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© MONUC Photo/Martine Perret
Villagers walk past a UN Volunteer human rights team investigating the 2003 Lendu militia crimes against civilians in the area. Bogoro, Democratic Republic of Congo, 12 October 2006.

DNP and Security

The idea that armed violence and war should be prevented or at least controlled is enshrined into the very essence of the U.N. Charter. The Preamble states that future generations should be saved from the scourge of war. The system of collective security the UN founders adopted focused exclusively on military threats to security. Today, peace and security are no longer viewed only in terms of the absence of military conflict. The common interests of all people are also seen to be affected by poverty, hunger, environmental degradation and human rights violations which are often at the heart of national and international tensions. The collective search for global stability is grounded in the complex interactions between security, development and human rights. They are inseparable.

Threats to security

Every State is obligated to protect the welfare of its people. If a State is not able to safeguard the dignity and safety of its citizens, this can lead to internal conflict that eventually threatens international security. Civil war, disease, and poverty increase the likelihood of State collapse. Anything that weakens a State's institutions or its ability to govern leaves it vulnerable to becoming a haven to international terrorists or organized crime. The UN recognizes the important role States play in combating threats to international peace and security.

The threats to international peace and security in today's global geopolitical environment go beyond the potential for conflicts between States. According to a report to the Secretary-General entitled, A More Secure World: Our Shared Responsibility , there are six clusters of threats:

  • poverty, infectious disease, environmental degradation
  • inter-state conflict
  • internal conflict
  • weapons of mass destruction
  • terrorism
  • transnational organized crime.

The UN plays an important role in defining and developing the concept of human security. With their experience in humanitarian affairs and emergency relief, and their specialized agencies, the UN has been able to articulate better than any institution that there are in fact, many grave dangers to people besides military threats.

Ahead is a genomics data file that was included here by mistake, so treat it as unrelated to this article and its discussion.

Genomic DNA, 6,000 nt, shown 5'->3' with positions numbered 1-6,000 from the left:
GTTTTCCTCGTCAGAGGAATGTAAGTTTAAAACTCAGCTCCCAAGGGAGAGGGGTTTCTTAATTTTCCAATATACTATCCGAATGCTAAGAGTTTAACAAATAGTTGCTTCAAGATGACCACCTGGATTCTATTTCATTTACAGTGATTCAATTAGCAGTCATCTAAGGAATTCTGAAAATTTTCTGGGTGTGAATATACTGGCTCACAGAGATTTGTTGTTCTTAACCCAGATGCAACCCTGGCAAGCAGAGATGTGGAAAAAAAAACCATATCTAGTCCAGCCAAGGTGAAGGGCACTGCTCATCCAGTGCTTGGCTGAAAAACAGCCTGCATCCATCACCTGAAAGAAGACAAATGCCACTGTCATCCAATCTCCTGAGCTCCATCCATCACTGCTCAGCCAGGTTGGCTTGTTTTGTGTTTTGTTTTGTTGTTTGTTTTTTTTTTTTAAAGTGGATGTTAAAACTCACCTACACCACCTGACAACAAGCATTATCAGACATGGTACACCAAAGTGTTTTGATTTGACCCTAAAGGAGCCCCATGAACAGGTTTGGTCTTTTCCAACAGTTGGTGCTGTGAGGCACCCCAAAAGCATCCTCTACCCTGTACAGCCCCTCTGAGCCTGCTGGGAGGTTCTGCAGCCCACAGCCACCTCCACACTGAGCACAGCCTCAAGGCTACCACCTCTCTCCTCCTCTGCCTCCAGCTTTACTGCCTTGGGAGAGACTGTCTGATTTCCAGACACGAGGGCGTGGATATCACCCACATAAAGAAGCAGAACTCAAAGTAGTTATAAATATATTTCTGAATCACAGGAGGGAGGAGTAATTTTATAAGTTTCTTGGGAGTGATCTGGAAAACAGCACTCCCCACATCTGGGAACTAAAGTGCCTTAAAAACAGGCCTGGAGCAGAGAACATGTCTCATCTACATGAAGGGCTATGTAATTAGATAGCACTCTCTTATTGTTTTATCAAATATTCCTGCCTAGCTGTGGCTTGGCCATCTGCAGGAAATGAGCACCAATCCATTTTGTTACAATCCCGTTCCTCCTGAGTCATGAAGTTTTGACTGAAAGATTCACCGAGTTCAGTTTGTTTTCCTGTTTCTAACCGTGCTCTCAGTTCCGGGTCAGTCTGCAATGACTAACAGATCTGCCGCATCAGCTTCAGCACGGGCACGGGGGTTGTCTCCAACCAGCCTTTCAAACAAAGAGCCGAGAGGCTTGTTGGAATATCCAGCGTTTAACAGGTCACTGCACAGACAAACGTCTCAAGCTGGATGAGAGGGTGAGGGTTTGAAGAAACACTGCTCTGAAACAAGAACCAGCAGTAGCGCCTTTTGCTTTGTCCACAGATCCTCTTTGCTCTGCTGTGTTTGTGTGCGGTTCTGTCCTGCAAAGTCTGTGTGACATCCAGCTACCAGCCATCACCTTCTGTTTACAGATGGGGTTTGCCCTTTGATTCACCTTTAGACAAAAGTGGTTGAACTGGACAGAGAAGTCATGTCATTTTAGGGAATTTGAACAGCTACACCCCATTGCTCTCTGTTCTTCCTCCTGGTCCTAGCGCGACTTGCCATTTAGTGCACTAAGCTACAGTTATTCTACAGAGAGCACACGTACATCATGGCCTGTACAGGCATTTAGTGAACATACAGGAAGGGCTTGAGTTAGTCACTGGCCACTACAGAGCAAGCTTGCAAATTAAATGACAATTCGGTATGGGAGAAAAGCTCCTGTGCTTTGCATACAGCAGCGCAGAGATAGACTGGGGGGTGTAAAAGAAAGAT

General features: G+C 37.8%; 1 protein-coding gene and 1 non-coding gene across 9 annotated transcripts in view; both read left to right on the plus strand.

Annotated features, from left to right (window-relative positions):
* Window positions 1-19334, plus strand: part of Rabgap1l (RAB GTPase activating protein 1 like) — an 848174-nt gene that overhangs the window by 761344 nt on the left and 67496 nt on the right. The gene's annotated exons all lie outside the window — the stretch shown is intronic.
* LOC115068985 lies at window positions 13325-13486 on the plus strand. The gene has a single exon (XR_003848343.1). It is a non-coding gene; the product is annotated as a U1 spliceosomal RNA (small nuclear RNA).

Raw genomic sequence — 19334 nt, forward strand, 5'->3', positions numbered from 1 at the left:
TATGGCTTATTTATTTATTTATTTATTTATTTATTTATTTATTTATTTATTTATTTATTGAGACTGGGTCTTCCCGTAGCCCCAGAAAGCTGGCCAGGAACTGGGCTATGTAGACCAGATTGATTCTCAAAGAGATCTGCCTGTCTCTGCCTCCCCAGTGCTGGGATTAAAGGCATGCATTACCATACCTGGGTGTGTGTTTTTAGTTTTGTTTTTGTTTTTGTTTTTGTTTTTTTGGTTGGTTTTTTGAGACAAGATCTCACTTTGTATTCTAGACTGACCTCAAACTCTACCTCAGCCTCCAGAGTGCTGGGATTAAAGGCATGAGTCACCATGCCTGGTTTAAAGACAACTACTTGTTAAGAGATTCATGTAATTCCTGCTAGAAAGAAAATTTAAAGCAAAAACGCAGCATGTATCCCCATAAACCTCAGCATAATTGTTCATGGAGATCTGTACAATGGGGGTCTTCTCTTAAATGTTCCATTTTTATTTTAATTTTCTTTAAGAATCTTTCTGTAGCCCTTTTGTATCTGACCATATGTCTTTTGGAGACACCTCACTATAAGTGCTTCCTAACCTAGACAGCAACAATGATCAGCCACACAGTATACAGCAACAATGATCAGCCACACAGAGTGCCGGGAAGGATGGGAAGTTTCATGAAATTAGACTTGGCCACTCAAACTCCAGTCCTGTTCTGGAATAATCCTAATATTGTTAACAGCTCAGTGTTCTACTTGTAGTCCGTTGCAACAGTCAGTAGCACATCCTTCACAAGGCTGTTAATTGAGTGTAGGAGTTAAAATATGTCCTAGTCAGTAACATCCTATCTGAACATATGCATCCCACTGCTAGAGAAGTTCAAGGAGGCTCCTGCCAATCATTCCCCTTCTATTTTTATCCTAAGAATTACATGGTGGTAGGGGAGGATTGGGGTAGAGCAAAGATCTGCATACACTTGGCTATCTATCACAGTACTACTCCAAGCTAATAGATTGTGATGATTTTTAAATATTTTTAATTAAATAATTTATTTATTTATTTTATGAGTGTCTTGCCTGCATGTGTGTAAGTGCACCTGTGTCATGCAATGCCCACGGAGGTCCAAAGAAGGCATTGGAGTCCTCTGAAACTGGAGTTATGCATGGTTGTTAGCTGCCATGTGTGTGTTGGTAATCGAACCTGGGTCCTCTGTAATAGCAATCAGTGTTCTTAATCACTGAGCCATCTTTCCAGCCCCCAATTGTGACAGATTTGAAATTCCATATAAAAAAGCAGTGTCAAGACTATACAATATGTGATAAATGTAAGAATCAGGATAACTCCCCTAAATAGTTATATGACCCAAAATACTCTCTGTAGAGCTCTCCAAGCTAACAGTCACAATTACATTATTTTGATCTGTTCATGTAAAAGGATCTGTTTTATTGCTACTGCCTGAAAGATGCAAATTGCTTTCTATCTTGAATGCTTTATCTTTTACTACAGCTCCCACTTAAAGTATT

The notion of human security is key to understanding the proliferation of weapons. There's a maxim in the human rights community that thousands of deaths are mere statistics. But one death is a tragedy. Human security never loses sight of the tragic dimensions of every life that is lost to a weapon. This human dimension is at the heart of Disarmament and Non-Proliferation Education.

To be sure, not all Member States in the UN support the hman security approach. Some of the reasons why many States adhere to traditional security paradigms include whether or not a state is actively involved in a security dilemma or struggling for a balance of power; whether states are active in manufacturing and selling weapons; and whether states are currently purchasing weapons for military purposes.

International security is complex and many creative strategies are often needed at the same time to resolve conflicts and achieve peace. There are many reasons to advocate for disarmament and non-proliferation but the most important issue is the preservation of life - the life of individual human beings and the natural envrionment which sustains life. These dimensions are often missing in security studies.

The study of state security has shifted in recent years to include the security of the individual person, otherwise known as human security. Learn more about how the dominant theories of security have evolved.